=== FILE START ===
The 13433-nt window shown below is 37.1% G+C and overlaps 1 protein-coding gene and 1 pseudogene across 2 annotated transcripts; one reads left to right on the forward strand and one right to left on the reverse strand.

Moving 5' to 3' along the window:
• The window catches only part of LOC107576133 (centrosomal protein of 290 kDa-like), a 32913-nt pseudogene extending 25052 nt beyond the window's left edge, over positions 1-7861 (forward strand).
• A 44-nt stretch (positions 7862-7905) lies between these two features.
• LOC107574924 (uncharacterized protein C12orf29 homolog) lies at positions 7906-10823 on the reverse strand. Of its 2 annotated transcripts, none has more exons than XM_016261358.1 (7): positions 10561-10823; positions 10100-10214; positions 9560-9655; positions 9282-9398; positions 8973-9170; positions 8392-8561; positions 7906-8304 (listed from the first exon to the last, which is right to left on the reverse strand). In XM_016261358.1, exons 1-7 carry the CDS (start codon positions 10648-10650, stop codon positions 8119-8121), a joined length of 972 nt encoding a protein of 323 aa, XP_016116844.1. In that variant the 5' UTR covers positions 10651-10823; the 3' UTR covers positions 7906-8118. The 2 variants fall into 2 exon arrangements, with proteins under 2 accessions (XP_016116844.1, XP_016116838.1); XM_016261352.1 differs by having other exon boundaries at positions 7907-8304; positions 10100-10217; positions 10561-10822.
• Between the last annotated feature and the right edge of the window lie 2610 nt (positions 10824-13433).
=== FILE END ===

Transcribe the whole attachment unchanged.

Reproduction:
The 13433-nt window shown below is 37.1% G+C and overlaps 1 protein-coding gene and 1 pseudogene across 2 annotated transcripts; one reads left to right on the forward strand and one right to left on the reverse strand.

Moving 5' to 3' along the window:
• The window catches only part of LOC107576133 (centrosomal protein of 290 kDa-like), a 32913-nt pseudogene extending 25052 nt beyond the window's left edge, over positions 1-7861 (forward strand).
• A 44-nt stretch (positions 7862-7905) lies between these two features.
• LOC107574924 (uncharacterized protein C12orf29 homolog) lies at positions 7906-10823 on the reverse strand. Of its 2 annotated transcripts, none has more exons than XM_016261358.1 (7): positions 10561-10823; positions 10100-10214; positions 9560-9655; positions 9282-9398; positions 8973-9170; positions 8392-8561; positions 7906-8304 (listed from the first exon to the last, which is right to left on the reverse strand). In XM_016261358.1, exons 1-7 carry the CDS (start codon positions 10648-10650, stop codon positions 8119-8121), a joined length of 972 nt encoding a protein of 323 aa, XP_016116844.1. In that variant the 5' UTR covers positions 10651-10823; the 3' UTR covers positions 7906-8118. The 2 variants fall into 2 exon arrangements, with proteins under 2 accessions (XP_016116844.1, XP_016116838.1); XM_016261352.1 differs by having other exon boundaries at positions 7907-8304; positions 10100-10217; positions 10561-10822.
• Between the last annotated feature and the right edge of the window lie 2610 nt (positions 10824-13433).